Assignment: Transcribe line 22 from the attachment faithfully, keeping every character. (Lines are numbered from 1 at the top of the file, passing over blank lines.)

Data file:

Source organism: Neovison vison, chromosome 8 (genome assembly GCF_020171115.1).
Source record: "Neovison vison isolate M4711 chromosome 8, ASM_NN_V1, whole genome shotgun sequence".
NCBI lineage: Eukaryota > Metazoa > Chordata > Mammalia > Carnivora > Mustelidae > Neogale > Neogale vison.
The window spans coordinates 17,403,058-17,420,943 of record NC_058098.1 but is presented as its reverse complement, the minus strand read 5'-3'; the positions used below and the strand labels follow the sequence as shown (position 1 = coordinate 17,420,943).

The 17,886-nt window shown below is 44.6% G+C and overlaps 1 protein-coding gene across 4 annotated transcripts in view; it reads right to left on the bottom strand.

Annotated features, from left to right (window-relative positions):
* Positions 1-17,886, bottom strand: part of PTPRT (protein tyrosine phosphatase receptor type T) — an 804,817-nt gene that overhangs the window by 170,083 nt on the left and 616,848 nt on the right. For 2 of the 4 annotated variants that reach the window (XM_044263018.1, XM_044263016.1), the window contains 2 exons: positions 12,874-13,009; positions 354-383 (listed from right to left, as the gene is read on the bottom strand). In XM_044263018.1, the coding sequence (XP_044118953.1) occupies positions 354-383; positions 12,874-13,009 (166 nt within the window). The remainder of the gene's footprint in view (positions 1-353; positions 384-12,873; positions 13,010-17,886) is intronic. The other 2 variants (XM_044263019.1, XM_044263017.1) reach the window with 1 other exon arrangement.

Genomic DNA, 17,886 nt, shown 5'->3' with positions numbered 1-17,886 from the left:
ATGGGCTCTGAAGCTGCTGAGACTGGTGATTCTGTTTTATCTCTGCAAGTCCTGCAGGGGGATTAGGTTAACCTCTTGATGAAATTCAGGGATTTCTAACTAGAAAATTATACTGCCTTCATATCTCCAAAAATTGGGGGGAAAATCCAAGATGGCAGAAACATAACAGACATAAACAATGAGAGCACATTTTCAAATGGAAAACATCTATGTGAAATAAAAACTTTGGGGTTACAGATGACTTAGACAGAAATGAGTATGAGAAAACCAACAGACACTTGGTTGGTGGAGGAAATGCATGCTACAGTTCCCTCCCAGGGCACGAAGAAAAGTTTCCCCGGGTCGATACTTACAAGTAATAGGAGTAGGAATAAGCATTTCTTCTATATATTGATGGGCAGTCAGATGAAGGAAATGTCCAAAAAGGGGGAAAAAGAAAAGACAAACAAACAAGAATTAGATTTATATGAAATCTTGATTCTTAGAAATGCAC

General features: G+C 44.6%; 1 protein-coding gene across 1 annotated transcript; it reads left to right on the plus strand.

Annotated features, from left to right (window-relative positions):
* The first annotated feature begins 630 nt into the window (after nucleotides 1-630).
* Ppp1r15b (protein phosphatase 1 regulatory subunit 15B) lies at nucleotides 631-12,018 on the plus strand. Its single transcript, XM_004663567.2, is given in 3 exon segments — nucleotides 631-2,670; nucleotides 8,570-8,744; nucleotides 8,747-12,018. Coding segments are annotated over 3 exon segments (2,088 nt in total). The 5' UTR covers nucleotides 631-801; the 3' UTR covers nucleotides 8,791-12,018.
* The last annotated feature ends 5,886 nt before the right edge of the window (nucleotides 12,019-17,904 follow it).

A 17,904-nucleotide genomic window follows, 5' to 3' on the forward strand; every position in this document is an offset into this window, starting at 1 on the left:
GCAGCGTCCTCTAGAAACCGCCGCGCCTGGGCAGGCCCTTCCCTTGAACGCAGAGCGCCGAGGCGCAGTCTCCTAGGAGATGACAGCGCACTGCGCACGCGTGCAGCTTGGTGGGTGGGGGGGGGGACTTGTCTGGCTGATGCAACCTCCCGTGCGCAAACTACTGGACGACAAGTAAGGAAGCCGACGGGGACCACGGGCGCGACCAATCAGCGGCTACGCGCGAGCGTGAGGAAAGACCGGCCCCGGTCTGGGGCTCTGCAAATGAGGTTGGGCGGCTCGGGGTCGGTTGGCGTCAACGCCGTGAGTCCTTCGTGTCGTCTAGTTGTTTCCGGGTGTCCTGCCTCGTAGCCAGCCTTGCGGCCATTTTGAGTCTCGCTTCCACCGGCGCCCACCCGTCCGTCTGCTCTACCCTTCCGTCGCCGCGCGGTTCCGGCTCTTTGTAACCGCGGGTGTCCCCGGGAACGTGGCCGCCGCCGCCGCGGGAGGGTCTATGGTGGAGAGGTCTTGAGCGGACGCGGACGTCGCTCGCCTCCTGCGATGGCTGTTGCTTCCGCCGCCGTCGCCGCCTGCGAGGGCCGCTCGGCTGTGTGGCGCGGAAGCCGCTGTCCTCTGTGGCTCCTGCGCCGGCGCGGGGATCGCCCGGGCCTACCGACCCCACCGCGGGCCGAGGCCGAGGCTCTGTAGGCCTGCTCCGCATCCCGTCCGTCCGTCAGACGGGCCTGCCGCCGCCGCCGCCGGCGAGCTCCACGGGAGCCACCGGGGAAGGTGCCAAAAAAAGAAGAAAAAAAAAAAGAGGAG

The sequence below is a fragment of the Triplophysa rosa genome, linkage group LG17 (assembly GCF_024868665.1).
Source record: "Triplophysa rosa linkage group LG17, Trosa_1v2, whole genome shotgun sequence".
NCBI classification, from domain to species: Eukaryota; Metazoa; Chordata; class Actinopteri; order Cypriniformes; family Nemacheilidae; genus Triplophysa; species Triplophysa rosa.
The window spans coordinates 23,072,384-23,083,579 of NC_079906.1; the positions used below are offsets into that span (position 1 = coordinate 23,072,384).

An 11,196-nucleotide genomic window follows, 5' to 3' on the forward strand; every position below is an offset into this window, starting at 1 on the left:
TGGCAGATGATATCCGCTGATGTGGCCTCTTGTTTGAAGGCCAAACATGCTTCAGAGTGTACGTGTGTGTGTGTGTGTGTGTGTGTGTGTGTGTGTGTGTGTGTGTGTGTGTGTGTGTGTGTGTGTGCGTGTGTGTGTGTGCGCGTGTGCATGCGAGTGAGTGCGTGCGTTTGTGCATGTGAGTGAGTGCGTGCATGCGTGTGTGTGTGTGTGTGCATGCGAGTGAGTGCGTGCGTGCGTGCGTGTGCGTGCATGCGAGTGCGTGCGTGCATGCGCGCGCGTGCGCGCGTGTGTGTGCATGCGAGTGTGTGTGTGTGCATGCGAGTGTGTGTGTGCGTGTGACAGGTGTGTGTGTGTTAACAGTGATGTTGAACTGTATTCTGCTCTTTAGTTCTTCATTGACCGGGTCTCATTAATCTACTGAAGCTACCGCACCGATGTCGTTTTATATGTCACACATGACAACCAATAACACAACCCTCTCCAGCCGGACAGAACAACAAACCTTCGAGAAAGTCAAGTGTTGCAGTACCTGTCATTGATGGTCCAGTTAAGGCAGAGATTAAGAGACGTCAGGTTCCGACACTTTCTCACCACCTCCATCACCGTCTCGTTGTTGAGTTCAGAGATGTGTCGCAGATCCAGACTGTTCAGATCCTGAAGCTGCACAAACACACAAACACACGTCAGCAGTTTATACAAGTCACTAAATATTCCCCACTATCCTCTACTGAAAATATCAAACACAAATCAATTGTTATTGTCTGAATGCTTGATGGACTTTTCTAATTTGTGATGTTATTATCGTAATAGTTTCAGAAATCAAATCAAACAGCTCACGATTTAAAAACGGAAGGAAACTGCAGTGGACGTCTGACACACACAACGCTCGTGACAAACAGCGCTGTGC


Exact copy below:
TGGCAGATGATATCCGCTGATGTGGCCTCTTGTTTGAAGGCCAAACATGCTTCAGAGTGTACGTGTGTGTGTGTGTGTGTGTGTGTGTGTGTGTGTGTGTGTGTGTGTGTGTGTGTGTGTGTGTGTGCGTGTGTGTGTGTGCGCGTGTGCATGCGAGTGAGTGCGTGCGTTTGTGCATGTGAGTGAGTGCGTGCATGCGTGTGTGTGTGTGTGTGCATGCGAGTGAGTGCGTGCGTGCGTGCGTGTGCGTGCATGCGAGTGCGTGCGTGCATGCGCGCGCGTGCGCGCGTGTGTGTGCATGCGAGTGTGTGTGTGTGCATGCGAGTGTGTGTGTGCGTGTGACAGGTGTGTGTGTGTTAACAGTGATGTTGAACTGTATTCTGCTCTTTAGTTCTTCATTGACCGGGTCTCATTAATCTACTGAAGCTACCGCACCGATGTCGTTTTATATGTCACACATGACAACCAATAACACAACCCTCTCCAGCCGGACAGAACAACAAACCTTCGAGAAAGTCAAGTGTTGCAGTACCTGTCATTGATGGTCCAGTTAAGGCAGAGATTAAGAGACGTCAGGTTCCGACACTTTCTCACCACCTCCATCACCGTCTCGTTGTTGAGTTCAGAGATGTGTCGCAGATCCAGACTGTTCAGATCCTGAAGCTGCACAAACACACAAACACACGTCAGCAGTTTATACAAGTCACTAAATATTCCCCACTATCCTCTACTGAAAATATCAAACACAAATCAATTGTTATTGTCTGAATGCTTGATGGACTTTTCTAATTTGTGATGTTATTATCGTAATAGTTTCAGAAATCAAATCAAACAGCTCACGATTTAAAAACGGAAGGAAACTGCAGTGGACGTCTGACACACACAACGCTCGTGACAAACAGCGCTGTGC